Tuesday, April 10, 2007

U.S. Brings Cases to WTO Against China's Piracy Practices

Sources: China Slams US Over New WTO Complaints, US Reports China to WTO Over Copyright Policy, US Filing Copyright Enforcement Case Against China

The U.S. will bring two cases to the World Trade Organization (WTO) against China regarding intellectual property rights and copyright piracy. The complaints are based on China's well-known practice of allowing pirated copies of DVDs of Hollywood movies and U.S. books and music to be sold for as little as $1 per copy in shops throughout China. China's piracy and counterfeiting of U.S. and other foreign products has been causing controversy for a long time now. U.S. officials claim that China's lack of protection of intellectual property rights has resulted in billions of dollars of loss to U.S. companies. The purpose of the complaints is to get China to strengthen its enforcement of copyright and trademark laws.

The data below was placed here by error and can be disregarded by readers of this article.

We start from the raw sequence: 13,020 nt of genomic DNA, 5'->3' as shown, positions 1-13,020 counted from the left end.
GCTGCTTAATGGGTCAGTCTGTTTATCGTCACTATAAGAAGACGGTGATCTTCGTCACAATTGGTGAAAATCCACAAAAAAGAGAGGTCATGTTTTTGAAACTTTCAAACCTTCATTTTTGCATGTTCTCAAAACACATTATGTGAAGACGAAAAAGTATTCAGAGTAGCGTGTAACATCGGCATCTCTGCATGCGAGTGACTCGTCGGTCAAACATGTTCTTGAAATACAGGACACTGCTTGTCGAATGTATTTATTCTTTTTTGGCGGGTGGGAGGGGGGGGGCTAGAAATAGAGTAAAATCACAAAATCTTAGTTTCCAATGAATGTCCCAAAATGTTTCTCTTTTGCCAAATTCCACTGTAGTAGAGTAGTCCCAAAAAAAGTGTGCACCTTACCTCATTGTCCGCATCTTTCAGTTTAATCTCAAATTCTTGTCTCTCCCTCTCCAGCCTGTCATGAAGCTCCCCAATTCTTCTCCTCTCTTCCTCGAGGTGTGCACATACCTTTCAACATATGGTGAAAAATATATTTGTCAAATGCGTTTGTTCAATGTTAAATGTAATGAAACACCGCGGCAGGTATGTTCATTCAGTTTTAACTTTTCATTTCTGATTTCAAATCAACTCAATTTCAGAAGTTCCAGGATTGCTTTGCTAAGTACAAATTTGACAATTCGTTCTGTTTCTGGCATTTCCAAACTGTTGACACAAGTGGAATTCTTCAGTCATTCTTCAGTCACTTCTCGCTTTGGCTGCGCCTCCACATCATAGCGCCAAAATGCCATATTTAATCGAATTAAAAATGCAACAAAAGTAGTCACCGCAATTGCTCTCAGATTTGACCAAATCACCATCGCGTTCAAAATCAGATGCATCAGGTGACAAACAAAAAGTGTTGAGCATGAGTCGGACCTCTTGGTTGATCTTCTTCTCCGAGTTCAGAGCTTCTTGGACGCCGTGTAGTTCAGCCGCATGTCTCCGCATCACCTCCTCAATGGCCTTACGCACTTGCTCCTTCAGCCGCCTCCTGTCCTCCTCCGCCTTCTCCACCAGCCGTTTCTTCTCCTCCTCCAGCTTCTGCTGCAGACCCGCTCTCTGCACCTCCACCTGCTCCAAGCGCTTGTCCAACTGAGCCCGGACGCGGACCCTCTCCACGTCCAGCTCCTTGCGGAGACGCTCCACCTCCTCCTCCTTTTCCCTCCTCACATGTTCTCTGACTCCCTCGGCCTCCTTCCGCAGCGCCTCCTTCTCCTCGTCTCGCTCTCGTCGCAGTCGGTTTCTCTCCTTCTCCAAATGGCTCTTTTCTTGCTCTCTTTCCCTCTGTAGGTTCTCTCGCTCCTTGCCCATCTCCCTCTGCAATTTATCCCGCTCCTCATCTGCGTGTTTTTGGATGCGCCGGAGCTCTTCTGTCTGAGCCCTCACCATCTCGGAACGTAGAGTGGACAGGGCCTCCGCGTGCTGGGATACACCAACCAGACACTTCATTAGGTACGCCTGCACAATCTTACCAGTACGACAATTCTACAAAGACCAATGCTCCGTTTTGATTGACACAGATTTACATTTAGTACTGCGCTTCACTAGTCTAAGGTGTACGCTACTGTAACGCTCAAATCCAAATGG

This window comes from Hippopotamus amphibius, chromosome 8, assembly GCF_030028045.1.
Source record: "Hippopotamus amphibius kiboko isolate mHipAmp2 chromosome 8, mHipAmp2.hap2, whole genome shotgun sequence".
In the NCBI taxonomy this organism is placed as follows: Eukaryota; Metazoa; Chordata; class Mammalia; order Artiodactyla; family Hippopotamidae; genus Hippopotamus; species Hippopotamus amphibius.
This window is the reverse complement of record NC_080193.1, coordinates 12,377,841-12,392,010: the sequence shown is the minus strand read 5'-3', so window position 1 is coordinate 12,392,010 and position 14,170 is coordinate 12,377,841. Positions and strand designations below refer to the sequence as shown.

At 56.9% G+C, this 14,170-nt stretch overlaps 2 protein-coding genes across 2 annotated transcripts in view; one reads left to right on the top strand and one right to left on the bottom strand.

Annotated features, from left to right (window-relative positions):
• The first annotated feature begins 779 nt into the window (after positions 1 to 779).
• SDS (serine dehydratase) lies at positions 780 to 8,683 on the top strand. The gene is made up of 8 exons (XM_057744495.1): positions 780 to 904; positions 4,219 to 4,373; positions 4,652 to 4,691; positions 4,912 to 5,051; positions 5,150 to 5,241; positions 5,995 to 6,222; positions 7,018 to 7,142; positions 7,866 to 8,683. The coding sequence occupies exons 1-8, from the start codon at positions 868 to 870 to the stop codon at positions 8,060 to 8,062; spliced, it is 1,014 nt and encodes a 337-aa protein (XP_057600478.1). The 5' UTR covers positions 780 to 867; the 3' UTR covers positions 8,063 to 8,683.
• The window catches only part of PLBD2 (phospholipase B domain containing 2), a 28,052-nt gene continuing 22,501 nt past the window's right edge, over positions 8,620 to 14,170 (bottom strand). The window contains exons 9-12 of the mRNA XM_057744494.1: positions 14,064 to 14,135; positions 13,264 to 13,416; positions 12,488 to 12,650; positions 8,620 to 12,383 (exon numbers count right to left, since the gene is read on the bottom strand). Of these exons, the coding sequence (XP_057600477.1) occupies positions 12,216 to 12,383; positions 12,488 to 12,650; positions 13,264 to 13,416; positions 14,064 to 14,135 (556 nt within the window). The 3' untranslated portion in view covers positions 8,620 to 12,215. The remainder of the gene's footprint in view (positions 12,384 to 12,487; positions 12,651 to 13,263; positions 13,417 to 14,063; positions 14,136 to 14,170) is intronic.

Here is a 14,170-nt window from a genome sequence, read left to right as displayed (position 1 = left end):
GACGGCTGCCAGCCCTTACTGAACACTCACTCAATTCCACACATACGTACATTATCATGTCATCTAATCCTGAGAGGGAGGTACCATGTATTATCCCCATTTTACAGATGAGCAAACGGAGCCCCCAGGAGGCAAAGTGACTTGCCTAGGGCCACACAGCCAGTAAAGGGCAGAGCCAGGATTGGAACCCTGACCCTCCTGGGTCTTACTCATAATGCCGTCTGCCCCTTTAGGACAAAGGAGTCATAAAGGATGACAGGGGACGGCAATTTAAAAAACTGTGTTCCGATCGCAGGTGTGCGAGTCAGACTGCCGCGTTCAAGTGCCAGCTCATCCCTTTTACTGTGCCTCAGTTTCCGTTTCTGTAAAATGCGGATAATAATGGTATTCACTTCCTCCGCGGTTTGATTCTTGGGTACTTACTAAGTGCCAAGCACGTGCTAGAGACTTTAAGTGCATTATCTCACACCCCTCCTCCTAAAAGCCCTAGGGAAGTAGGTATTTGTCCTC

The rampant practice of piracy in China is due to the government's blocking foreign companies from accessing its markets. The second complaint of the U.S. will seek to bring down China's strict trade barriers which are keeping legitimate U.S. products out of the country. China's officials responded to the news of the cases against its piracy practices with threats that the cases would likely damage bilateral ties with the U.S.

Question: Is the U.S. right to challenge China's policies in controlling its media?

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